It may be the most important doctrine you never think about.
It’s in the Bible. It’s in the Apostles’ Creed. And it’s something the church commemorates today, May 30. I’m talking about the ascension of Jesus (Luke 24:50–51; Acts 1:9–11).
I’m not sure why we neglect the ascension. Perhaps it gets overshadowed by the cross and resurrection. Maybe we’re slightly embarrassed by a story that sounds like Superman flying off into space. Regardless, I fear we don’t fully appreciate what the ascension does—both in salvation history and also in our Christian experience.
Here are four reasons the ascension matters.
1. The Ascension Explains Jesus’s Absence
If Jesus were dead, his absence would require no explanation. (After all, none of us wonders why we’ve never seen Peter or Paul or Julius Caesar.) But he’s not—so it does.
We worship and love a man we’ve never seen. And it’s not just us 21st-century Christians. It was true of many first-century Christians as well. As Peter wrote to the churches in Asia Minor, “Though you have not seen him, you love him” (1 Pet. 1:8).
This bittersweet reality is so obvious that we take it for granted. And yet without the ascension, it wouldn’t be obvious at all. Jesus is more alive today than when he raised Lazarus 2,000 years ago. And yet Christianity has never included pilgrimages to meet Jesus in person or international tours by Jesus to visit his church. There’s only one reason why not: Because 40 days after he rose again, he ascended into heaven.
The ascension created the bittersweet tension that Christians on earth have experienced for almost two millennia: that of being present in the body and absent from the Lord (2 Cor. 5:6–9). Of course, there is a vital sense in which Jesus is always with us (Matt. 18:20; 28:20), but not in the full and final sense. Just as the angels could point to the empty tomb and say, “He is not here; he has risen” (Matt. 28:6), they could now point to the entire world and say, “He is not here; he has ascended.”
2. The Ascension Enthrones Jesus at the Father’s Right Hand
The ascension isn’t mainly about what Jesus was leaving, but where he was going and why. I’ve referred to it as “bittersweet,” and focused on the bitter part. But the ascension should also be sweet to everyone who loves Jesus. The ascension was Jesus returning home. Back to his Father. Back where he had dwelt in glorious love from all eternity (John 1:1, 18; 13:1; 17:5, 11, 13, 23)—only this time with the keys of Death in his nail-scarred hand (Rev. 1:18). Just imagine the welcoming party.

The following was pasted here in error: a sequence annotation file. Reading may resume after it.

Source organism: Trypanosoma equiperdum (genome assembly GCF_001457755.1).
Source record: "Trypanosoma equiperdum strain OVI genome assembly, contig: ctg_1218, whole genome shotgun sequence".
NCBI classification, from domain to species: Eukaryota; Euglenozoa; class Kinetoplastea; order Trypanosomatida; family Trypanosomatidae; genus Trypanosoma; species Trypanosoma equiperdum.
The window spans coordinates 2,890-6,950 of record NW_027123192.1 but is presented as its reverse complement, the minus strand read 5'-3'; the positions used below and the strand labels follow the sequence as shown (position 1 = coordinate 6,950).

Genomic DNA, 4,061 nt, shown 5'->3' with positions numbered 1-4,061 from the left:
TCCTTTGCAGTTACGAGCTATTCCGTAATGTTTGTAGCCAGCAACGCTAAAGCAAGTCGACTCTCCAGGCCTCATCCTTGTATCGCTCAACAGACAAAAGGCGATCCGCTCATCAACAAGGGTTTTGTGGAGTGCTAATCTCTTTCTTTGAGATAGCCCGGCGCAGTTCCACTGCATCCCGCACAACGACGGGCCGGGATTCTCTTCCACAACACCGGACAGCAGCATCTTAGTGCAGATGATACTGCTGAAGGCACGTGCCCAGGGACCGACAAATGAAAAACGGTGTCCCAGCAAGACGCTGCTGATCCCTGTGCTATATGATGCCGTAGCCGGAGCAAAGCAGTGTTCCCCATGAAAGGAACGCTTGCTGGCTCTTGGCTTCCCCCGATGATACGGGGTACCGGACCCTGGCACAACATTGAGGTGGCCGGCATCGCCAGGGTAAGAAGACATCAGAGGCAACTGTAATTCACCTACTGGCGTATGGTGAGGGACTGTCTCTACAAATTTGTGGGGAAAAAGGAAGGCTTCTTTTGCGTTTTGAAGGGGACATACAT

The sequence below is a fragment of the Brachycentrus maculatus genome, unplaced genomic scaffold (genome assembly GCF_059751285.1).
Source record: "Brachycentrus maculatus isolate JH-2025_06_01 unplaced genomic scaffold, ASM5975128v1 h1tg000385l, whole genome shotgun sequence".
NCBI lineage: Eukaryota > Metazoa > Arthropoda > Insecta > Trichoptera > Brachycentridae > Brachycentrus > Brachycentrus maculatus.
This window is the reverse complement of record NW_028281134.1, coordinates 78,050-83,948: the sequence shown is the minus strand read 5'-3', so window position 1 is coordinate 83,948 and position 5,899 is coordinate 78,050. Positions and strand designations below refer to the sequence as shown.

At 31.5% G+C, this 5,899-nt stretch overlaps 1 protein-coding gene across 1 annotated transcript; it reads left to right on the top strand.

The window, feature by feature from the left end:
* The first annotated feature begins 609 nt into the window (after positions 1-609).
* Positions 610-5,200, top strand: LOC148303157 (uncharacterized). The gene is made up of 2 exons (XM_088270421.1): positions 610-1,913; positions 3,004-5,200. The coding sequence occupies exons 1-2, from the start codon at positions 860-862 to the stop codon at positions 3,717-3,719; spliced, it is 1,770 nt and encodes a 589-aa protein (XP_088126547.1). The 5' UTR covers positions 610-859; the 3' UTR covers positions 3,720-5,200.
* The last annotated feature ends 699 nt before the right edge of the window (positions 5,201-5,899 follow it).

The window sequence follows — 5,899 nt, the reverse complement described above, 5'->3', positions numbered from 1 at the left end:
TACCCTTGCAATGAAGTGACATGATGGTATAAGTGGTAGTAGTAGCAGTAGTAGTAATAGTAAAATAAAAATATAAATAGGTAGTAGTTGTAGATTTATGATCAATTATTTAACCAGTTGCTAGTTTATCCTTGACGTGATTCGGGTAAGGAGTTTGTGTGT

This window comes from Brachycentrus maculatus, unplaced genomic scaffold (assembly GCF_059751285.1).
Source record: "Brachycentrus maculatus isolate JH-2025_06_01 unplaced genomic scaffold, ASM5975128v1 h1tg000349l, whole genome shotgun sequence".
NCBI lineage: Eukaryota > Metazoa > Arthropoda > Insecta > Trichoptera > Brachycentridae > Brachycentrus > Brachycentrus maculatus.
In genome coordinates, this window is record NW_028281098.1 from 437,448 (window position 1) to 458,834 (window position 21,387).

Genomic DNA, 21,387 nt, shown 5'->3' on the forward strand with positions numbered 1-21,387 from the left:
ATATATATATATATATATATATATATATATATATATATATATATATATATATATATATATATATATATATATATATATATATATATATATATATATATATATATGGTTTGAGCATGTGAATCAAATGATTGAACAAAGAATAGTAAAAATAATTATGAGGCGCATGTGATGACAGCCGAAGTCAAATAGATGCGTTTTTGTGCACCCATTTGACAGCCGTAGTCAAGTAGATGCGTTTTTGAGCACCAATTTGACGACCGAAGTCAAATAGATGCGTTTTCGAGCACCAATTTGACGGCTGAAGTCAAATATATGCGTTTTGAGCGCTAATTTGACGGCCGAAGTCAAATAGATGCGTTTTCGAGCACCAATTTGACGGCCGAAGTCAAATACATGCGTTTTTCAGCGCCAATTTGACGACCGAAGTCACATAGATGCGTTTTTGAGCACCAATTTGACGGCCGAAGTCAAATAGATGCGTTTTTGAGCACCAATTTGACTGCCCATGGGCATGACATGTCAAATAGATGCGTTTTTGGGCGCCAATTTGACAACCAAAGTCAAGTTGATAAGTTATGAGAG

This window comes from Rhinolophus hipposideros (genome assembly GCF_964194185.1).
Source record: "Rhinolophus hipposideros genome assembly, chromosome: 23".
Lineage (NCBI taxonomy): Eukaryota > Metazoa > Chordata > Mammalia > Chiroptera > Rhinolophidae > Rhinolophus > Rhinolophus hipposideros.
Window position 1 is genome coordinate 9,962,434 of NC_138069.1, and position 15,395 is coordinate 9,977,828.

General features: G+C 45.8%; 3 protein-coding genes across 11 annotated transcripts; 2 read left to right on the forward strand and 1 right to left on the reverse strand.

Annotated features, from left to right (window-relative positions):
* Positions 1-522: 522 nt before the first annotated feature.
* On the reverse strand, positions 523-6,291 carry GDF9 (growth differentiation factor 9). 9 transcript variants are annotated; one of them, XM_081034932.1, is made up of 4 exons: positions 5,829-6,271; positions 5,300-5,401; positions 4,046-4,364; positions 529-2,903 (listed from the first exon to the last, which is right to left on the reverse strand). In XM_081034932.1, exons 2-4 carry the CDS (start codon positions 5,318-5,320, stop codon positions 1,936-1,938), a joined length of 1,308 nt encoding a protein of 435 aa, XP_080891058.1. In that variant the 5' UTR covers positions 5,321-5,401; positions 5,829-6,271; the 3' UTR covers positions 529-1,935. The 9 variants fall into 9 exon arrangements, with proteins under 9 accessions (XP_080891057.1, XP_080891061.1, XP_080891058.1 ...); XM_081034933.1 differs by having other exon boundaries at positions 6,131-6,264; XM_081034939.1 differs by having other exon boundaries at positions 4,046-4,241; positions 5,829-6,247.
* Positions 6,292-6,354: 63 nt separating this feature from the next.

But the ascension wasn’t simply Jesus going home; it was Jesus being enthroned. Scripture repeatedly speaks of the ascension ending with Jesus “being seated at the right hand of the Father” (Ps. 110:1; Acts 2:33–34; Eph. 1:20; 1 Pet. 3:22). And this is no ordinary seat. As Jesus told the church in Laodicea, “I . . . conquered and sat down with my Father on his throne” (Rev. 3:21).
The ascension wasn’t simply Jesus going home, it was Jesus being enthroned.
How did he conquer? By dying and rising. We see this in Revelation 5:5–6, where the Lion who has conquered is seen as a lamb who has been slain but is now standing. This description of the Lamb standing isn’t meant to conflict with the numerous references to Jesus being seated; rather, it’s meant to show that Jesus is alive, since slain lambs aren’t usually standing. But it’s the ascension that placed Jesus where John saw him standing—in the heavenly throne room surrounded by a host of elders, living creatures, and saints, all worshiping him and his Father (Rev. 5:6–14).
This is the message of the most often-quoted Old Testament passage in the New Testament, Psalm 110:1: “The LORD says to my Lord, ‘Sit at my right hand, until I make your enemies your footstool.’” The ascension is how he got there (Acts 2:33–34). It’s what enthroned him as king, “ruling in the midst of his enemies” (Ps. 110:1).
3. The Ascension Allows Him to Continue His Priestly Work for Us
But as Psalm 110 makes clear, the ascension is also about Jesus’s priesthood (v. 4). When we think of Jesus’s priesthood, we naturally think of him offering himself up on the cross. And rightly so. The cross is of first importance (1 Cor. 15:3–4). It was there that Jesus said, “It is finished” (John 19:30).
But we mustn’t take “It is finished” to mean that nothing else needed to happen in order for us to be saved. For example, if Christ hadn’t risen, the only thing “finished” would’ve been us (1 Cor. 15:14–19). No. Though the full penalty for our sins was paid at the cross, Christ’s priestly work didn’t end there.